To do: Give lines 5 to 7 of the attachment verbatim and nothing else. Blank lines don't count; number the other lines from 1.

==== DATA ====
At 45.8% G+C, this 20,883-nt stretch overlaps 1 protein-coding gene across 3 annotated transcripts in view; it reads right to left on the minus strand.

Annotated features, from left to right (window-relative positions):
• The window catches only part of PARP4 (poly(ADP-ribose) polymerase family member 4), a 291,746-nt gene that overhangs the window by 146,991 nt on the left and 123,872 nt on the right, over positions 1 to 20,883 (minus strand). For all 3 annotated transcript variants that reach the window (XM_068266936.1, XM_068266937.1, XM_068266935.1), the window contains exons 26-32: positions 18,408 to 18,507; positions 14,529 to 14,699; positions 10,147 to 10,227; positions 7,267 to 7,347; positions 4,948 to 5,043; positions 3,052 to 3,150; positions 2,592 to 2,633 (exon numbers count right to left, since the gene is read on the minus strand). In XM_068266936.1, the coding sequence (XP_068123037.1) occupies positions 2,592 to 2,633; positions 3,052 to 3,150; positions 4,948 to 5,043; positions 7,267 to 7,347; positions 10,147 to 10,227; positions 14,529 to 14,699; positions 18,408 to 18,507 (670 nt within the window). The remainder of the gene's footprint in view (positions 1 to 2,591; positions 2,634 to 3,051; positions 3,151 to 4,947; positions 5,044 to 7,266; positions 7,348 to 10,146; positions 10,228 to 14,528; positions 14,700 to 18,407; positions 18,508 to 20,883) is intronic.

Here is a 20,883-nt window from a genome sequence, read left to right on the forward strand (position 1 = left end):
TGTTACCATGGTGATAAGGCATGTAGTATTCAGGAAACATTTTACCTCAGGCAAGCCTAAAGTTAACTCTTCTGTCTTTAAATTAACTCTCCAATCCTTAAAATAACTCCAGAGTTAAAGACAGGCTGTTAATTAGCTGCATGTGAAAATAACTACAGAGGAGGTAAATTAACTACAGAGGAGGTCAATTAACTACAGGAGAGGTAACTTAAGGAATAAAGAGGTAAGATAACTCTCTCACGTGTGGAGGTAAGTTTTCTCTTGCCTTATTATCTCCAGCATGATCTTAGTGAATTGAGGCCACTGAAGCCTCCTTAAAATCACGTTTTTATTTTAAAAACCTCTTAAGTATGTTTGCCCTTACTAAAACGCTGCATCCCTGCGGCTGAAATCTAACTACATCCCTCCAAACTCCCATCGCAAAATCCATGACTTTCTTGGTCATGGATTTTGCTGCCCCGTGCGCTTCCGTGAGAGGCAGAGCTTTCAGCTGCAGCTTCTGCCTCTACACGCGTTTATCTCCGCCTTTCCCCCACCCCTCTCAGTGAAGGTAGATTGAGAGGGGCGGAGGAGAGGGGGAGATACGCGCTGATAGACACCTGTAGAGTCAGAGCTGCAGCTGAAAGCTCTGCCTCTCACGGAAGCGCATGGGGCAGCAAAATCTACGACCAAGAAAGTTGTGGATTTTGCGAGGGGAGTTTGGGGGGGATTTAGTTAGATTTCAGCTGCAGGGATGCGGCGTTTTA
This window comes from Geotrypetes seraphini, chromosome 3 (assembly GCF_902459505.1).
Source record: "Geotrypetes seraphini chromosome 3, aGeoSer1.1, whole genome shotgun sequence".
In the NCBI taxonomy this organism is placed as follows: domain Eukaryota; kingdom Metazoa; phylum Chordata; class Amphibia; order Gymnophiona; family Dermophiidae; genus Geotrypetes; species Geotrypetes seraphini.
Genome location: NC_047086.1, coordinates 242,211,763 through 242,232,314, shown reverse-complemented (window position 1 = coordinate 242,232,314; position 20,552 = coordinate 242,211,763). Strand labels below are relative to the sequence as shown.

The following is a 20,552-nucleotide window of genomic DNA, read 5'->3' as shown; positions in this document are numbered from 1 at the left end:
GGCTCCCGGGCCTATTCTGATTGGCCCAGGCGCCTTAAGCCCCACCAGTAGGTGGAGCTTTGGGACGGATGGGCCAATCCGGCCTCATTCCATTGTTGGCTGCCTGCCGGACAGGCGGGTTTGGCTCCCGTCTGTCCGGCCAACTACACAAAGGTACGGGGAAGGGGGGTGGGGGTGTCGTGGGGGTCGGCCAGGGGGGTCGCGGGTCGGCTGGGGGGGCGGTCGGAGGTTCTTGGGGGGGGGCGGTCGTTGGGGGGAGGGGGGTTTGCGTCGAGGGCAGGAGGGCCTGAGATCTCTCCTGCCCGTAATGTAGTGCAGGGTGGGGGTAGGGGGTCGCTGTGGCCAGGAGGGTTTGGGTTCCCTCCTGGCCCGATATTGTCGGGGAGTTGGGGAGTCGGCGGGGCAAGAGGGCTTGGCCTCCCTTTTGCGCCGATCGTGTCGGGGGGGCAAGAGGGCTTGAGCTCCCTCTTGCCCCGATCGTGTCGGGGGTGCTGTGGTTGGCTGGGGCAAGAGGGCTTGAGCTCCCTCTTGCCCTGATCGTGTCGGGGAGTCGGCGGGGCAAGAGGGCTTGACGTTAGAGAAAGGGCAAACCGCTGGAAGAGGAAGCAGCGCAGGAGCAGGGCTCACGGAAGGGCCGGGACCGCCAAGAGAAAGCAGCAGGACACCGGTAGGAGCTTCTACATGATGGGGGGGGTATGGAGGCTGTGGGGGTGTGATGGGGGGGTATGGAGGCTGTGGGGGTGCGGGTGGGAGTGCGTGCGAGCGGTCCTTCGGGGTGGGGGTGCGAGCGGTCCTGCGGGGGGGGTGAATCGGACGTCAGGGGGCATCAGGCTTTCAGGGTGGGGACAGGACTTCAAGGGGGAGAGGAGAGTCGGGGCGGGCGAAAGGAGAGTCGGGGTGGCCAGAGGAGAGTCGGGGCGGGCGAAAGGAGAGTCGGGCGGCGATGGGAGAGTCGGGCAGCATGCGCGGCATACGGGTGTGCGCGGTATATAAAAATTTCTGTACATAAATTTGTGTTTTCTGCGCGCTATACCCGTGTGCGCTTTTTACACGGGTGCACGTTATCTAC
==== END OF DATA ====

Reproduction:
TGTTACCATGGTGATAAGGCATGTAGTATTCAGGAAACATTTTACCTCAGGCAAGCCTAAAGTTAACTCTTCTGTCTTTAAATTAACTCTCCAATCCTTAAAATAACTCCAGAGTTAAAGACAGGCTGTTAATTAGCTGCATGTGAAAATAACTACAGAGGAGGTAAATTAACTACAGAGGAGGTCAATTAACTACAGGAGAGGTAACTTAAGGAATAAAGAGGTAAGATAACTCTCTCACGTGTGGAGGTAAGTTTTCTCTTGCCTTATTATCTCCAGCATGATCTTAGTGAATTGAGGCCACTGAAGCCTCCTTAAAATCACGTTTTTATTTTAAAAACCTCTTAAGTATGTTTGCCCTTACTAAAACGCTGCATCCCTGCGGCTGAAATCTAACTACATCCCTCCAAACTCCCATCGCAAAATCCATGACTTTCTTGGTCATGGATTTTGCTGCCCCGTGCGCTTCCGTGAGAGGCAGAGCTTTCAGCTGCAGCTTCTGCCTCTACACGCGTTTATCTCCGCCTTTCCCCCACCCCTCTCAGTGAAGGTAGATTGAGAGGGGCGGAGGAGAGGGGGAGATACGCGCTGATAGACACCTGTAGAGTCAGAGCTGCAGCTGAAAGCTCTGCCTCTCACGGAAGCGCATGGGGCAGCAAAATCTACGACCAAGAAAGTTGTGGATTTTGCGAGGGGAGTTTGGGGGGGATTTAGTTAGATTTCAGCTGCAGGGATGCGGCGTTTTA
This window comes from Geotrypetes seraphini, chromosome 3 (assembly GCF_902459505.1).
Source record: "Geotrypetes seraphini chromosome 3, aGeoSer1.1, whole genome shotgun sequence".